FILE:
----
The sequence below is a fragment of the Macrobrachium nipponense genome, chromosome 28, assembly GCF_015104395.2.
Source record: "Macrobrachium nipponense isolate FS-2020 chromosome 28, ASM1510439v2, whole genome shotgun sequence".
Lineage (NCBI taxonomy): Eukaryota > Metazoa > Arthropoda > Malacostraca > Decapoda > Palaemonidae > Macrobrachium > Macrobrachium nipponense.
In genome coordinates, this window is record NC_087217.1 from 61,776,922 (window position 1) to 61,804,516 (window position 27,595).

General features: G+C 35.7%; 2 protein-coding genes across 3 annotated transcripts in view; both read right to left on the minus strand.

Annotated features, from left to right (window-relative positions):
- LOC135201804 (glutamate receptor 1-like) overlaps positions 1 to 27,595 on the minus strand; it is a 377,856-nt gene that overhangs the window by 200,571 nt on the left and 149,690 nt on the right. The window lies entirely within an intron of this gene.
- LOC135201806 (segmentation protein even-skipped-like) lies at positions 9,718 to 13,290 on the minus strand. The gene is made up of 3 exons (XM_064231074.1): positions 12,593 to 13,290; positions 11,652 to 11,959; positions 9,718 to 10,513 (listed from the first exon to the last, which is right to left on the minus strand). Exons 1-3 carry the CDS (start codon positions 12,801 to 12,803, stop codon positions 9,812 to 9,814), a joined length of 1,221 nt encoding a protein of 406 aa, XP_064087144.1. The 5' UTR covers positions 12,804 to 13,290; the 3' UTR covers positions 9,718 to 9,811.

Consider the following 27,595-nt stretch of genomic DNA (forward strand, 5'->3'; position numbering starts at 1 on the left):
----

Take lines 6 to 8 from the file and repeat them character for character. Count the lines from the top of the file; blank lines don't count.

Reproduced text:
Annotated features, from left to right (window-relative positions):
- LOC135201804 (glutamate receptor 1-like) overlaps positions 1 to 27,595 on the minus strand; it is a 377,856-nt gene that overhangs the window by 200,571 nt on the left and 149,690 nt on the right. The window lies entirely within an intron of this gene.
- LOC135201806 (segmentation protein even-skipped-like) lies at positions 9,718 to 13,290 on the minus strand. The gene is made up of 3 exons (XM_064231074.1): positions 12,593 to 13,290; positions 11,652 to 11,959; positions 9,718 to 10,513 (listed from the first exon to the last, which is right to left on the minus strand). Exons 1-3 carry the CDS (start codon positions 12,801 to 12,803, stop codon positions 9,812 to 9,814), a joined length of 1,221 nt encoding a protein of 406 aa, XP_064087144.1. The 5' UTR covers positions 12,804 to 13,290; the 3' UTR covers positions 9,718 to 9,811.